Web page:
Change is not an event, but a process. Anything that requires change– from smoking cessation, to weight loss, to leaving a relationship you find unfulfilling–requires a decision, preparation, action, and an effort to maintain that change. Many of us relapse after a change has been made. We regain weight, or smoke another cigarette, or get back with an ex. The initial action is challenging, but following through on that action until it becomes ‘permanent’ is so difficult that many people don’t even get there. This process reflects the Transtheortical Model of Change, a psychological model developed in 1992 which describes how people make changes in their lives.
There’s a final stage called Termination, and once an individual reaches that stage, nothing will cause a relapse. As you can imagine, very few people ever reach that stage, and most remain in Maintenance indefinitely. Relapsing usually sends people back to Contemplation or Preparation. Contemplation can be a sticky place. You know you should ‘get back on the wagon,’ but the process of starting over seems almost insurmountable. You might feel like you’ve undone all of your progress, let yourself (or others) down, and you’re starting at the beginning with new knowledge of how challenging the Action phase was. It’s very easy to talk yourself out of the Preparation or Action phases with this mindset because the ‘cons’ seem to outweigh the ‘pros.’ It’s probably unsurprising that this is also called behavioral procrastination.
I prevented relapses by practicing my change habits every day (Action) and ensuring I had the resources required for my change habits (Preparation). When it came to my training, I made sure that my gym bags were always packed, shoes were in a convenient place, and hung out in workout clothes when I wasn’t in professional attire. This made me more likely to increase my NEAT (non-exercise activity thermogenesis) by standing or walking while working, for example (I love the gym and never skip a workout, but this is effective for folks who struggle with compliance in that area!). When it came to eating, I invested in a high-quality cooler and tupperware, meal-prepped every week, and found meal-replacement bars that agreed with my GI tract (I LOVE Pro Supps MYBAR , especially the chocolate chip cookie). I made the decision not to have any restaurant meals or highly-palatable foods during this time because I knew that they were likely to cause a relapse and more preoccupation with food I might be ‘missing out on.’ Not to mention, at my small body size, it is very easy for one or two weekly ‘free meals’ to quickly reduce my caloric deficit. Many people relapse because they’re unprepared and can’t practice a given change habit; it can be as simple as going out to eat instead of eating a prepared meal because they’re hanging with friends and didn’t pack something, or forgetting their gym clothes and skipping ‘just this once.’ Make your change habits easier by planning ahead. Individuals in Maintenance still practice these habits, and it becomes second-nature over time. If you do find yourself in the Contemplation phase, you will have to take a break from analyzing the difficulty of the situation and make a few tiny habit changes, like setting out your gym clothes, to transition back to Preparation. Remember that the time will pass anyway, so you may as well be making progress while it does!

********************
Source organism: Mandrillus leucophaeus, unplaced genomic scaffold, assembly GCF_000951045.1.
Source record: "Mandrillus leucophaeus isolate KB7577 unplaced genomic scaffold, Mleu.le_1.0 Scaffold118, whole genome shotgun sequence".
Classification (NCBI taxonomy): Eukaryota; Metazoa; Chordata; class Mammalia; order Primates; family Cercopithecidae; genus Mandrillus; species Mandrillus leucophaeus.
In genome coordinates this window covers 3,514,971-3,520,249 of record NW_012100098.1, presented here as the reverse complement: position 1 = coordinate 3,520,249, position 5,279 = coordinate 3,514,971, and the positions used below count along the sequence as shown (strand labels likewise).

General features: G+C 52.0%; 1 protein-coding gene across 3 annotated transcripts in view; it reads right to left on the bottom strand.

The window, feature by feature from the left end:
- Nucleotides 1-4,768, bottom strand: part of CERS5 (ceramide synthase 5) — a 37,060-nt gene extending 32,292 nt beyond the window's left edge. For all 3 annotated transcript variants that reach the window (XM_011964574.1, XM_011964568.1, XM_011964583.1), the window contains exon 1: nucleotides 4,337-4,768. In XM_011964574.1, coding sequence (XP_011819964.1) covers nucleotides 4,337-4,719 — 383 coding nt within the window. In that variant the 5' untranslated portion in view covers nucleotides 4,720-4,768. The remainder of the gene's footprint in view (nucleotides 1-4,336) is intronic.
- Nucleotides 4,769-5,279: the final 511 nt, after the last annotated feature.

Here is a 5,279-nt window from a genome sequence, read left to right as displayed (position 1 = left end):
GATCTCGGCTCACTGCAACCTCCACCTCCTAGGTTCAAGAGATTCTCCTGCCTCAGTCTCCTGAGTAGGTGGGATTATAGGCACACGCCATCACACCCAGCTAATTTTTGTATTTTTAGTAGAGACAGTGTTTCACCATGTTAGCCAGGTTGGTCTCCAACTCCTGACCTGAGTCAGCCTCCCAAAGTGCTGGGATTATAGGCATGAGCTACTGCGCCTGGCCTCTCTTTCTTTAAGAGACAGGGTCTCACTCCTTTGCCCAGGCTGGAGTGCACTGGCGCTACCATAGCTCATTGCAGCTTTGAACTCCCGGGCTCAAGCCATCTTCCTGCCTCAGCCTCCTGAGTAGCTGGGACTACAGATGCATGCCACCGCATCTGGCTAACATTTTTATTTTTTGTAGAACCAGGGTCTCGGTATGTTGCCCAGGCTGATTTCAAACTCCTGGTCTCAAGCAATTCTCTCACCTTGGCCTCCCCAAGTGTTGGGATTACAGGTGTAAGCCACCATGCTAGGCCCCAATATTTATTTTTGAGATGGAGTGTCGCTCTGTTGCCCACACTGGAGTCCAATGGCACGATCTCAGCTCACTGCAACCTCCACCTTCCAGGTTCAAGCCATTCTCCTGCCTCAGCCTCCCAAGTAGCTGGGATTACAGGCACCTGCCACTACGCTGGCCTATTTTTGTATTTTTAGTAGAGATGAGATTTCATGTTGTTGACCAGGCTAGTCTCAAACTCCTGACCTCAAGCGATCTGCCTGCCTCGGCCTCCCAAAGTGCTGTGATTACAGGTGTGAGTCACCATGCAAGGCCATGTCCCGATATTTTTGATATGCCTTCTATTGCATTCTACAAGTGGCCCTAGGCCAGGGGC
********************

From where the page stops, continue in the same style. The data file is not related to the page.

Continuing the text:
In my next installment, I’ll discuss the psychology behind cravings and how I overcame them based on Dr. Guyenet’s book The Hungry Brain: Outsmarting the Instincts That Make Us Overeat.